Oh, goodness, I’m finally emerging from a deep pile of projects, assignments, reading and last-minute schoolwork. On the plus side, I have lots of ideas that have been percolating in the back of my brain that I finally have time to think through and write about.
One that’s come up repeatedly over the last few weeks is alternative learning styles. As part of my program, I’m taking several education classes, and as part of those classes, I’ve had to do a lot of experimenting with different learning styles and teaching methods.
This was extremely hard for me at first. I realized as I went through this process that I am a very traditional type of learner: I do best with a teacher lecturing in front of me and me taking notes. A thick stack of reading? Just hand me a highlighter. Nice clean-edged, formal, organized assignments, with defined rubrics and clear paths to the end. And when I was in school, that was fine – that’s the way things were taught.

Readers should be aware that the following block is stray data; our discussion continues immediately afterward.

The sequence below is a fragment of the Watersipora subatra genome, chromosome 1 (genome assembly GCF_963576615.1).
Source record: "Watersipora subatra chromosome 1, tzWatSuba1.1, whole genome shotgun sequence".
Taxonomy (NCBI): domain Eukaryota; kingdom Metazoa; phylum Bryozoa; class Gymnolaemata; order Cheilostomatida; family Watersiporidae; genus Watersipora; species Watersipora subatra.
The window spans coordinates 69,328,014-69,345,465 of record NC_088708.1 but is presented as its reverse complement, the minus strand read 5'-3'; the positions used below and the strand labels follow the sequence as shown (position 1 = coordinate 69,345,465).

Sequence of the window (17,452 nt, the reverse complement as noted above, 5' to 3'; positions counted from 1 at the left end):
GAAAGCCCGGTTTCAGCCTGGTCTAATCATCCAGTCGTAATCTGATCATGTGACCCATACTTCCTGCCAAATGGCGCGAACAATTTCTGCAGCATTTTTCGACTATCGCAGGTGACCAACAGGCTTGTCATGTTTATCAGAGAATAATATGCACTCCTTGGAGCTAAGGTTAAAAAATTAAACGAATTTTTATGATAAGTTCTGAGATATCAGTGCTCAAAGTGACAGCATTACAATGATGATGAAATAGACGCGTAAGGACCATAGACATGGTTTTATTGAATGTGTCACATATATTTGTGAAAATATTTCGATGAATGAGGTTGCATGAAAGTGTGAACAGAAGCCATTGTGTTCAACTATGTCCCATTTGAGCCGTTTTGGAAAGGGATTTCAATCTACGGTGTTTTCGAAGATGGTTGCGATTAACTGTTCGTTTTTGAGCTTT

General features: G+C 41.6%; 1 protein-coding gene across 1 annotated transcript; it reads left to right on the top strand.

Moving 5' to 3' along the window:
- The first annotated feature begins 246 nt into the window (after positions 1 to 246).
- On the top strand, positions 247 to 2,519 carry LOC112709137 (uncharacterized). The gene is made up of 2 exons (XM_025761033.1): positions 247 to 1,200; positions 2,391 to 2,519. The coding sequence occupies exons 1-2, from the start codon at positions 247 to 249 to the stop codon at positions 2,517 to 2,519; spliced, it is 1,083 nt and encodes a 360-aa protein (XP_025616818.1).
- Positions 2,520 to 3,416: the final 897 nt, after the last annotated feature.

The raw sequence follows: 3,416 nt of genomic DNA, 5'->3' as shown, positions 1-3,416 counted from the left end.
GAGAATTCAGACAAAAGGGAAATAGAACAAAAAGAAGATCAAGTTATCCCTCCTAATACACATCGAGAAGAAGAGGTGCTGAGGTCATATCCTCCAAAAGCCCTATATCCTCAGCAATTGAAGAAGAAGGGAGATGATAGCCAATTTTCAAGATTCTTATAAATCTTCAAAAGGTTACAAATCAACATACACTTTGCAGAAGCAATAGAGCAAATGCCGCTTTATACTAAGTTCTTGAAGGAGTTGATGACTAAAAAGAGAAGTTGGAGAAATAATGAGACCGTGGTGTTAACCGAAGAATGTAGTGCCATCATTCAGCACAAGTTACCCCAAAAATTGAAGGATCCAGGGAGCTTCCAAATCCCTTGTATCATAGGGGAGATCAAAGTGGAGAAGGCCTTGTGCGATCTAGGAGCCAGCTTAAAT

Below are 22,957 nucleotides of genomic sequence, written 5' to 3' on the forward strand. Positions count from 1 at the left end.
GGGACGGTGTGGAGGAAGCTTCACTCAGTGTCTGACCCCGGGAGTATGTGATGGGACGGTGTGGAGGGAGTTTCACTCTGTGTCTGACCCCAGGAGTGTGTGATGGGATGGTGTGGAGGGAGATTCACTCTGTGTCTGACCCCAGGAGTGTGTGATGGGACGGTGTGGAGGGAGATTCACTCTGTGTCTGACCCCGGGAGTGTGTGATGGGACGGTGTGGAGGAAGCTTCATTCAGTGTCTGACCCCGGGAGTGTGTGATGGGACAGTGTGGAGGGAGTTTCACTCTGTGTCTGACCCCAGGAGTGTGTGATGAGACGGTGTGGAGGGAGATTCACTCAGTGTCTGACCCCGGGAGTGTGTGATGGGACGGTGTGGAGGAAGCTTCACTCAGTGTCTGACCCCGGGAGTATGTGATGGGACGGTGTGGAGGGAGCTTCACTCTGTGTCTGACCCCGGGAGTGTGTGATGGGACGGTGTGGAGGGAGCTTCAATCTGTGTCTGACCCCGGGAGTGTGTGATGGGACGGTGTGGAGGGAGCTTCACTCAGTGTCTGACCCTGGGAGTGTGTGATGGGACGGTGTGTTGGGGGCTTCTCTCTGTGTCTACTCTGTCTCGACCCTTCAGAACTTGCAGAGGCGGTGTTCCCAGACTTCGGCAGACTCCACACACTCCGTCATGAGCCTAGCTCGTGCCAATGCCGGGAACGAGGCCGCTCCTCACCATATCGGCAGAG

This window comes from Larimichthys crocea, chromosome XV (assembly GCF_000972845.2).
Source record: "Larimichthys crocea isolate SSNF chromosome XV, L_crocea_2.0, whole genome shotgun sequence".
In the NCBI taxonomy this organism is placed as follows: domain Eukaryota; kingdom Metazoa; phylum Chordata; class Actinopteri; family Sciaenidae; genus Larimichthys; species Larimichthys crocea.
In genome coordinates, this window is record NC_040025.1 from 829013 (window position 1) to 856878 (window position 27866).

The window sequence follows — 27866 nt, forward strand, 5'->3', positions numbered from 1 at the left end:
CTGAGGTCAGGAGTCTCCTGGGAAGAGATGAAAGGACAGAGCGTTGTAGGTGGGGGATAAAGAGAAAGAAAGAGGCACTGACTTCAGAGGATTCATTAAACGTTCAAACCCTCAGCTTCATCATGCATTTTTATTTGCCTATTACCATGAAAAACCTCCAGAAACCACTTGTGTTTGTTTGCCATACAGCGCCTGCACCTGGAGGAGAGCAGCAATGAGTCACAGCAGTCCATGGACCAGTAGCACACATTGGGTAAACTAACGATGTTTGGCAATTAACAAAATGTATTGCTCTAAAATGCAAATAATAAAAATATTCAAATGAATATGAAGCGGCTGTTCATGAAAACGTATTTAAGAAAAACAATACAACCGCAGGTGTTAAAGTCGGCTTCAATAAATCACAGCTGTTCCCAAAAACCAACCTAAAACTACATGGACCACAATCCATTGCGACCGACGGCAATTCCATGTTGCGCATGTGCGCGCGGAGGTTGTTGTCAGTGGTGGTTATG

But as my teachers exposed me to new methods and techniques, I became increasingly frustrated. Open-ended discussions, Socratic questioning, drawing concept maps and making graphic organizers; I was lost. Pushed out of my comfort zone, I grew stubborn, and I confess to wondering what the point of all this was. Traditional methods had worked just fine when I was in school, all this loosey-goosey stuff was just coddling kids!
But as I read the literature about different learning styles, I came to realize that, well, not everyone thinks like me. And when I thought about how frustrated I was trying to wrap my mind around something like Prezi, I tried to imagine I was an auditory learner, facing a that pile of reading. Or an interpersonal learner looking for a way to make a connection to a geometry proof.
What I realized (after, I confess, much stubbornness on my part) is that I was very lucky; my learning style matched up perfectly with the teaching methods used by my instructors. But what if it hadn’t? As an educator, I realized, it will be my job to make sure that I reach all the kids, not just the ones who think the way I think, and reason the way I reason. And if that means I have to move outside my comfort zone, well, I better get cracking.